Later that day, I visited with the alleged driver of the suspect vehicle. He was informed that he was seen in the vicinity of a large theft and he was our primary suspect. Two days later, he came to the office and made admissions, clearing many of the thefts, including taking the money. Other members of his group were also charged with theft and drug-related crimes. Restitution was made to the couple on their honeymoon. Word got out and the theft activity stopped.
Some of the most difficult cases to solve are burglaries. We experienced burglaries that involved locals stealing from locals and out-of-town burglars who came from Duluth. Looking back, it seems ironic that we identified the out-of-town burglars and struggled to solve what we thought were locals invading local homes.
Two local burglaries that haunt me to this day happened to friends of mine. One incident involved the taking of a safe from a residence and the other a considerable amount of cash. On the safe job, I requested the assistance of the mobile crime unit from the Bureau of Criminal Apprehension. Our department had some resources, but they always seemed inadequate for the bigger cases. No forensic evidence was found at the scene.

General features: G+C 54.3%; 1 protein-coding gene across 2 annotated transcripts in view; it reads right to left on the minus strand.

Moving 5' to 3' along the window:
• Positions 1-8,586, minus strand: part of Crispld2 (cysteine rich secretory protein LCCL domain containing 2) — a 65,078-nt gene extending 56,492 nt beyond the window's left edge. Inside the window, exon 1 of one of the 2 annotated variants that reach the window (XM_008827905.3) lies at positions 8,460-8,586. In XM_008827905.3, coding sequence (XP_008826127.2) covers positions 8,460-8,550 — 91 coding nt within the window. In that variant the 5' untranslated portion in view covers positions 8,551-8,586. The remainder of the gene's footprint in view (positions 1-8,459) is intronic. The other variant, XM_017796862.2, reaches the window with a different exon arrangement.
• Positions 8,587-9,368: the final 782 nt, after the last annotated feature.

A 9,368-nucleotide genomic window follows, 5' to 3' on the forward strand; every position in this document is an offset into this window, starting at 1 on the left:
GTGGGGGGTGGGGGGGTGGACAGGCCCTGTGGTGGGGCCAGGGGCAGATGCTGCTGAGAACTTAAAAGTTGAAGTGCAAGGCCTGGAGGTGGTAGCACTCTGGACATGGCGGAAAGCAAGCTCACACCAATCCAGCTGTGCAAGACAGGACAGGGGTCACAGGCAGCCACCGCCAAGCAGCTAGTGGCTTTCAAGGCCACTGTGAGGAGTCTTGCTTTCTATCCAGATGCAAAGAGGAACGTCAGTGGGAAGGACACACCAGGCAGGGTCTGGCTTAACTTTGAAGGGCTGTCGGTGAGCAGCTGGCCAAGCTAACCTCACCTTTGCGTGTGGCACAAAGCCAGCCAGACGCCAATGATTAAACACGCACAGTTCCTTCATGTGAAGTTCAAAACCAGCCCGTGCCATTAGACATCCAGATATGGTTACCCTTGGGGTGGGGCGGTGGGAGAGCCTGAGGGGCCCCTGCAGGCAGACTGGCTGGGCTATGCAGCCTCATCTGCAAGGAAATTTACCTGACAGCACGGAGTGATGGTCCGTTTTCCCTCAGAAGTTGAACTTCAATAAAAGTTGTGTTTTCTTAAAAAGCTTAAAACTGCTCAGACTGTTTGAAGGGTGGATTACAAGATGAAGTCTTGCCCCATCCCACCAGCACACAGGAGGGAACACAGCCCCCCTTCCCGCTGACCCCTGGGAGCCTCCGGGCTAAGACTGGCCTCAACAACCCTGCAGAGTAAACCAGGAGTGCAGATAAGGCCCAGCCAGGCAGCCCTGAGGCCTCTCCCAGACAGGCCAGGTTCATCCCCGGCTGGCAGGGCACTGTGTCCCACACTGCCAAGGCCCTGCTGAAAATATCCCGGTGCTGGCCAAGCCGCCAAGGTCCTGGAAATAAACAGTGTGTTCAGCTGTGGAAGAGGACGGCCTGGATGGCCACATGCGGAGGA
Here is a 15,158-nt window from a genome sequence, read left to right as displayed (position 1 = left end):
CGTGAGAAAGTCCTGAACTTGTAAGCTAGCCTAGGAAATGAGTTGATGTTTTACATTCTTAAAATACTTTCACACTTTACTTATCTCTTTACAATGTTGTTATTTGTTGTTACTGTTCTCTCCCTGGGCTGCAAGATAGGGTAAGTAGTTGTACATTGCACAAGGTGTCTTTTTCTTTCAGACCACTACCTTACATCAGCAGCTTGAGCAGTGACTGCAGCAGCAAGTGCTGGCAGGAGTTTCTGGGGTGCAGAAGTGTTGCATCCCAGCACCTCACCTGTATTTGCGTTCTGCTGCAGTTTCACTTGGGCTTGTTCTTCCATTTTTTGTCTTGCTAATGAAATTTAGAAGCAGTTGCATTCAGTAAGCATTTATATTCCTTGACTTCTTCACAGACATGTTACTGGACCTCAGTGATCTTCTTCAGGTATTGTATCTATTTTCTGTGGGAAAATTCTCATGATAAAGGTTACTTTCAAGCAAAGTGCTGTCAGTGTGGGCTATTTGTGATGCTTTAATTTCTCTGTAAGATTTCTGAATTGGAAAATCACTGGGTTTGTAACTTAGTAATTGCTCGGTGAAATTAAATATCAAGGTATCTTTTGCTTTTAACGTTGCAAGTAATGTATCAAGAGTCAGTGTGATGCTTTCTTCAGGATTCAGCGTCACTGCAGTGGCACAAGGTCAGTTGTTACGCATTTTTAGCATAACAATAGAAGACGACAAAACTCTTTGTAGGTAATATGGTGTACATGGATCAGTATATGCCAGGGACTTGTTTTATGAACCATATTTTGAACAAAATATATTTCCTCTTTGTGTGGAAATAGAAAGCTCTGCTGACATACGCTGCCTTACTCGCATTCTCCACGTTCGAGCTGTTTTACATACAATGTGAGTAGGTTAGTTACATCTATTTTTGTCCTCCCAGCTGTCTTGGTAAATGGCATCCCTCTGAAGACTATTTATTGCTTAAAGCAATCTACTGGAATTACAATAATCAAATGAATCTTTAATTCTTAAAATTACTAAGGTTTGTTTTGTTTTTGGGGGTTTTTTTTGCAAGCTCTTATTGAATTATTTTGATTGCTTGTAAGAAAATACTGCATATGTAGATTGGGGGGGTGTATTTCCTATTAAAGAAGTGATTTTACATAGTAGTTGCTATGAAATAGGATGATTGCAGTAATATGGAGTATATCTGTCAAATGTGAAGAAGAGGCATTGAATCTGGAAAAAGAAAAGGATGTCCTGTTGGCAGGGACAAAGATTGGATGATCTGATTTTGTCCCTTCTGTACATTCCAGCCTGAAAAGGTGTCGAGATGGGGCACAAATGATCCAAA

However, this appeared to be an incident involving someone with specific knowledge. The same was true regarding the cash theft. So, we formed a list of suspects based on information that developed and served search warrants to homes of the suspects. The safe was recovered from a field near St. Cloud. It had been peeled open and no contents were found. Additional information gathered indicated one of our suspects was looking to purchase a car. A considerable amount of time was spent in St. Cloud going to auto dealerships with no success. Further information led to the Iron Range. I called a banker there who told me in my suspect was in his office with a large amount of cash. I drove to the Iron Range to talk in person, but the banker denied everything he told me earlier. The investigation came to a dead end, but I always thought I knew who committed the crime. Unfortunately, when it comes to theft, knowing and proving are two different things.